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We had decided that we would go away for a while once Tania’s dogs were back and things had settled again. We wanted to have a bit of a break before the mad rush south that signals the beginning of August in France. With only three days’ notice, we contacted a camp site on the Costa Brava to see if we could book a place. “No need to book,” they said, “just turn up.” A check of the aires de camping-car showed there to be one at Sérignan that would break the journey nicely. We didn’t want to leave home too early, and we didn’t want to reach our destination late in the day, so an overnight stop half way gave us a good compromise.

We reached the aire late Saturday afternoon and got settled. The literature said that the nightly fee of 12€ included electricity, water and Wi-Fi. The electricity and water were in a small drive-through service outlet across the road in the main campsite, and the password we were given didn’t work for the Wi-Fi. It was okay as a level parking, but probably worth no more than half the money we paid. We won’t go back there again.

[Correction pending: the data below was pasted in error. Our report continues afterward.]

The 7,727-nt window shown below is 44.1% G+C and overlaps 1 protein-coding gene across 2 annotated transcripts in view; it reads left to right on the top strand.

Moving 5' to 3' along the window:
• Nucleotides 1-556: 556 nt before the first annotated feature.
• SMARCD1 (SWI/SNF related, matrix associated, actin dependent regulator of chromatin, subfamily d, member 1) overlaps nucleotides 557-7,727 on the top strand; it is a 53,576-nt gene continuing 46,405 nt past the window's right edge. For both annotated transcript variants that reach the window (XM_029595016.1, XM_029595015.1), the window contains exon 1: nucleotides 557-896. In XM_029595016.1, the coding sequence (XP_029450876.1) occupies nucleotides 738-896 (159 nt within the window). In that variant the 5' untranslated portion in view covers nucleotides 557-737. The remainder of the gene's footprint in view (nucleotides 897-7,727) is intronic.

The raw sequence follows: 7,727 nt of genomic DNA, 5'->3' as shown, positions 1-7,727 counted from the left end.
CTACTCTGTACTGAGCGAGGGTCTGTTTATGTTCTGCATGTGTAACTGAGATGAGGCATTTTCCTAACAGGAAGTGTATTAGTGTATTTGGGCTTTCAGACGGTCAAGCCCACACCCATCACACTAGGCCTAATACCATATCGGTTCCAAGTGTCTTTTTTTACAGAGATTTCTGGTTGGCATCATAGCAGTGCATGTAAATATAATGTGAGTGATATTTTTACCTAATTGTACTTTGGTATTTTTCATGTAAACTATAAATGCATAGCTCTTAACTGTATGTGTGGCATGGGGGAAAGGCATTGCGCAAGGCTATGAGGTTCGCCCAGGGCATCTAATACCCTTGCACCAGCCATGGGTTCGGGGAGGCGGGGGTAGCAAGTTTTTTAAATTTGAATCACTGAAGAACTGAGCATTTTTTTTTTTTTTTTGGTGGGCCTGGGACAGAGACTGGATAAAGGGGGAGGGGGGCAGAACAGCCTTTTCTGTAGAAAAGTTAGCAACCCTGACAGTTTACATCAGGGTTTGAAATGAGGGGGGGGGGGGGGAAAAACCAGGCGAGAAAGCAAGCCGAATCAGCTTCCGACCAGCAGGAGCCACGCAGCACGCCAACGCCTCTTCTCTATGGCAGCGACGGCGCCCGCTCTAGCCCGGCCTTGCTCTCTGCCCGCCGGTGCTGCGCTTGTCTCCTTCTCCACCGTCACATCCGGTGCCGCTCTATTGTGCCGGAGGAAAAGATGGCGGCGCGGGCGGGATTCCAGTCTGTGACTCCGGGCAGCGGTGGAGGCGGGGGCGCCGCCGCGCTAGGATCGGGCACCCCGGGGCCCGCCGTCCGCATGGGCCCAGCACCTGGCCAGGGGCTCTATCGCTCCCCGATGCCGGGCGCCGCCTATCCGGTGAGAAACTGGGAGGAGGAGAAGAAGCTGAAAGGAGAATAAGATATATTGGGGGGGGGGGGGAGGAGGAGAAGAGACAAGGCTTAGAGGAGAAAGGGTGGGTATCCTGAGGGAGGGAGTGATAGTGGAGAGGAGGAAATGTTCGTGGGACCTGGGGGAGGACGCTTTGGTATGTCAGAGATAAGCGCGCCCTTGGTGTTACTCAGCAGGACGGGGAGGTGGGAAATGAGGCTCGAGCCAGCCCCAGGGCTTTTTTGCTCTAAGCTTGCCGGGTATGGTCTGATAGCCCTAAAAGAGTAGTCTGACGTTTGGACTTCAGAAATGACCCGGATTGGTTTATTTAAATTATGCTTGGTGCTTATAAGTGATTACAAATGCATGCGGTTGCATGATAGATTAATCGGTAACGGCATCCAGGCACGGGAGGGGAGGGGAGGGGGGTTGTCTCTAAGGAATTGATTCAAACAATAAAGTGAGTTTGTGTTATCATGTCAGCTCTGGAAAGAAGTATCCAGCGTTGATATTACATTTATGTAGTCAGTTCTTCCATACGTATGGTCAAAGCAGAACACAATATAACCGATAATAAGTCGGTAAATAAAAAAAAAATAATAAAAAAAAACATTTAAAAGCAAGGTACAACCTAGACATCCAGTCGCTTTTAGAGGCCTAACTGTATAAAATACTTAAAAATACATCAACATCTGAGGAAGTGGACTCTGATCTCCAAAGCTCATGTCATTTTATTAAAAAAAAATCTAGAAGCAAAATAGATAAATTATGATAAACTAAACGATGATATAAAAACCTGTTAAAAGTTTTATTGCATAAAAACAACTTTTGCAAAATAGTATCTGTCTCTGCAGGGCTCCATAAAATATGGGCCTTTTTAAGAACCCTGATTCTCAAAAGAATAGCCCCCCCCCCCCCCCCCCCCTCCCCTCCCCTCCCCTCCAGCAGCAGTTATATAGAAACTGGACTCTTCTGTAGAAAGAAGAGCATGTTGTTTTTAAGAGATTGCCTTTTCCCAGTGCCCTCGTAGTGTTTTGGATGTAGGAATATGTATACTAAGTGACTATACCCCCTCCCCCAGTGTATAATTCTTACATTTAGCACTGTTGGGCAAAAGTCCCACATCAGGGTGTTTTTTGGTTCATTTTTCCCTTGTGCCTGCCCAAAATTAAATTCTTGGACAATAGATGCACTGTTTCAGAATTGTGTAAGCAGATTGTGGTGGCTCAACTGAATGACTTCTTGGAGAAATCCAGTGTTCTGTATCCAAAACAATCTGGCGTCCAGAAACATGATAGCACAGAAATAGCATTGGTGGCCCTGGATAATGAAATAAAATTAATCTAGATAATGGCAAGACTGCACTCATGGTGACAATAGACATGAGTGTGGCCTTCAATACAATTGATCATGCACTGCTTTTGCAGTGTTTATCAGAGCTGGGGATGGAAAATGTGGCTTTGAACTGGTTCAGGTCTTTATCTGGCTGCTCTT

We left at around 10am on Sunday, and arrived at our destination, the Camping Vall d’Or in Platja d’Aro around 4pm. The man we met in reception was happy to speak to us in near-fluent English. He took our booking with commendable efficiency, and had us shown to a quiet part of the site. The site boasts around 700 pitches, and the staff are sufficiently astute to recognise which clients are likely to appreciate a lively area, and which a more quiet pitch. The pitch they found for us was ideal; families with children were in evidence, and couples without children. A part of the site was used by what seemed to be mostly German youths as a youth camp. There were probably between fifty and one hundred youngsters in that area, which was about a hundred metres from our pitch. Apart from some football-type chanting around midnight, we weren’t really aware of their presence.

The site offered superb, strong Wi-Fi, and we managed to keep up with as much as we wanted. With the exception of emergency situations and anything truly time-critical, I decided that no work would be done whilst we were away. I did keep up with such writing and blogging as I had planned, including a new story at A storey of stories.

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Having the hellhounds with us, we weren’t as free to roam and explore the area as we could have been without them. I’m not complaining, just recognising the situation. In the camper vs car & caravan battle, points were scored for the opposite camp by our unwillingness to pack and stow everything just to go out for a day. We could have hired a car, but didn’t want the extra cost, and we weren’t sure hirers would want dogs in their cars either.

We didn’t stray far. We walked to the beach every day – dogs are not allowed on the beach so we stayed on the promenade.